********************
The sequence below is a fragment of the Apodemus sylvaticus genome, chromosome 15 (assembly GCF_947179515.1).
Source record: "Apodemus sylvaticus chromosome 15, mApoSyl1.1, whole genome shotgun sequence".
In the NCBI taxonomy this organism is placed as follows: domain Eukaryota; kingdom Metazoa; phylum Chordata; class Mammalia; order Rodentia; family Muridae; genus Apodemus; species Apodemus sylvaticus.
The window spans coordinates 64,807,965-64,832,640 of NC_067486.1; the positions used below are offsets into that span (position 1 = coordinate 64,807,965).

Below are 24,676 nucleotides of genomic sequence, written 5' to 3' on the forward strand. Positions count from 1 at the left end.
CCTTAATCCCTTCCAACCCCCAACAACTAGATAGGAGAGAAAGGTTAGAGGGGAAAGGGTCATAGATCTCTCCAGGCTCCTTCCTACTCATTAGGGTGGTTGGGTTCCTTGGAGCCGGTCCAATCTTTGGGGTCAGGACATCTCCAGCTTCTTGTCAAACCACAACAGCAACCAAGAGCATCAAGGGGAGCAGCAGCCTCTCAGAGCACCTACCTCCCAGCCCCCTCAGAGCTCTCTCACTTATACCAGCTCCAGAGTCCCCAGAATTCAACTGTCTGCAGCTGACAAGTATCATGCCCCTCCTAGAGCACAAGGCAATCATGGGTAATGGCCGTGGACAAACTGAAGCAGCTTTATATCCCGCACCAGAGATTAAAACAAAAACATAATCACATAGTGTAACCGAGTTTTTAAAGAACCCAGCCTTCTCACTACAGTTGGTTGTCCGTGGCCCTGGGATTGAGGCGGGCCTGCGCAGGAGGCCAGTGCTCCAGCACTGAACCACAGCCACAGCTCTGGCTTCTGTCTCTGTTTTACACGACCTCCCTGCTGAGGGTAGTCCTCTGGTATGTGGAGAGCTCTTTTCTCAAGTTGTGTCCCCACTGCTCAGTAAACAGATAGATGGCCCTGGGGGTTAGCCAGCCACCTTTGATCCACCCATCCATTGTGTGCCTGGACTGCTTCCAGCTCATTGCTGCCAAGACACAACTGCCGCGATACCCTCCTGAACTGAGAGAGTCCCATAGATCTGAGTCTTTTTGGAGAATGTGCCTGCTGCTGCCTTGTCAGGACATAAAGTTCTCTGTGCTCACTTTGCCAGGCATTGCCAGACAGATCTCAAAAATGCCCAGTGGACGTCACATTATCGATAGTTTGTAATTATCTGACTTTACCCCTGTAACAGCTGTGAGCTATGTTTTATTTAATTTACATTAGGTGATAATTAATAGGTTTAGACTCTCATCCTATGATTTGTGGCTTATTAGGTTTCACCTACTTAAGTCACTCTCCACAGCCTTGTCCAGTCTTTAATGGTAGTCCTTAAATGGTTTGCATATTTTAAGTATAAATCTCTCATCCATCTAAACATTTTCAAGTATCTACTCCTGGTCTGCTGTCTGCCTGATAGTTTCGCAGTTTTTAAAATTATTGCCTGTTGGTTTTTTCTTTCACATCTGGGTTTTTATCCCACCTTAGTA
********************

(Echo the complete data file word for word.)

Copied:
The sequence below is a fragment of the Apodemus sylvaticus genome, chromosome 15 (assembly GCF_947179515.1).
Source record: "Apodemus sylvaticus chromosome 15, mApoSyl1.1, whole genome shotgun sequence".
In the NCBI taxonomy this organism is placed as follows: domain Eukaryota; kingdom Metazoa; phylum Chordata; class Mammalia; order Rodentia; family Muridae; genus Apodemus; species Apodemus sylvaticus.
The window spans coordinates 64,807,965-64,832,640 of NC_067486.1; the positions used below are offsets into that span (position 1 = coordinate 64,807,965).

Below are 24,676 nucleotides of genomic sequence, written 5' to 3' on the forward strand. Positions count from 1 at the left end.
CCTTAATCCCTTCCAACCCCCAACAACTAGATAGGAGAGAAAGGTTAGAGGGGAAAGGGTCATAGATCTCTCCAGGCTCCTTCCTACTCATTAGGGTGGTTGGGTTCCTTGGAGCCGGTCCAATCTTTGGGGTCAGGACATCTCCAGCTTCTTGTCAAACCACAACAGCAACCAAGAGCATCAAGGGGAGCAGCAGCCTCTCAGAGCACCTACCTCCCAGCCCCCTCAGAGCTCTCTCACTTATACCAGCTCCAGAGTCCCCAGAATTCAACTGTCTGCAGCTGACAAGTATCATGCCCCTCCTAGAGCACAAGGCAATCATGGGTAATGGCCGTGGACAAACTGAAGCAGCTTTATATCCCGCACCAGAGATTAAAACAAAAACATAATCACATAGTGTAACCGAGTTTTTAAAGAACCCAGCCTTCTCACTACAGTTGGTTGTCCGTGGCCCTGGGATTGAGGCGGGCCTGCGCAGGAGGCCAGTGCTCCAGCACTGAACCACAGCCACAGCTCTGGCTTCTGTCTCTGTTTTACACGACCTCCCTGCTGAGGGTAGTCCTCTGGTATGTGGAGAGCTCTTTTCTCAAGTTGTGTCCCCACTGCTCAGTAAACAGATAGATGGCCCTGGGGGTTAGCCAGCCACCTTTGATCCACCCATCCATTGTGTGCCTGGACTGCTTCCAGCTCATTGCTGCCAAGACACAACTGCCGCGATACCCTCCTGAACTGAGAGAGTCCCATAGATCTGAGTCTTTTTGGAGAATGTGCCTGCTGCTGCCTTGTCAGGACATAAAGTTCTCTGTGCTCACTTTGCCAGGCATTGCCAGACAGATCTCAAAAATGCCCAGTGGACGTCACATTATCGATAGTTTGTAATTATCTGACTTTACCCCTGTAACAGCTGTGAGCTATGTTTTATTTAATTTACATTAGGTGATAATTAATAGGTTTAGACTCTCATCCTATGATTTGTGGCTTATTAGGTTTCACCTACTTAAGTCACTCTCCACAGCCTTGTCCAGTCTTTAATGGTAGTCCTTAAATGGTTTGCATATTTTAAGTATAAATCTCTCATCCATCTAAACATTTTCAAGTATCTACTCCTGGTCTGCTGTCTGCCTGATAGTTTCGCAGTTTTTAAAATTATTGCCTGTTGGTTTTTTCTTTCACATCTGGGTTTTTATCCCACCTTAGTA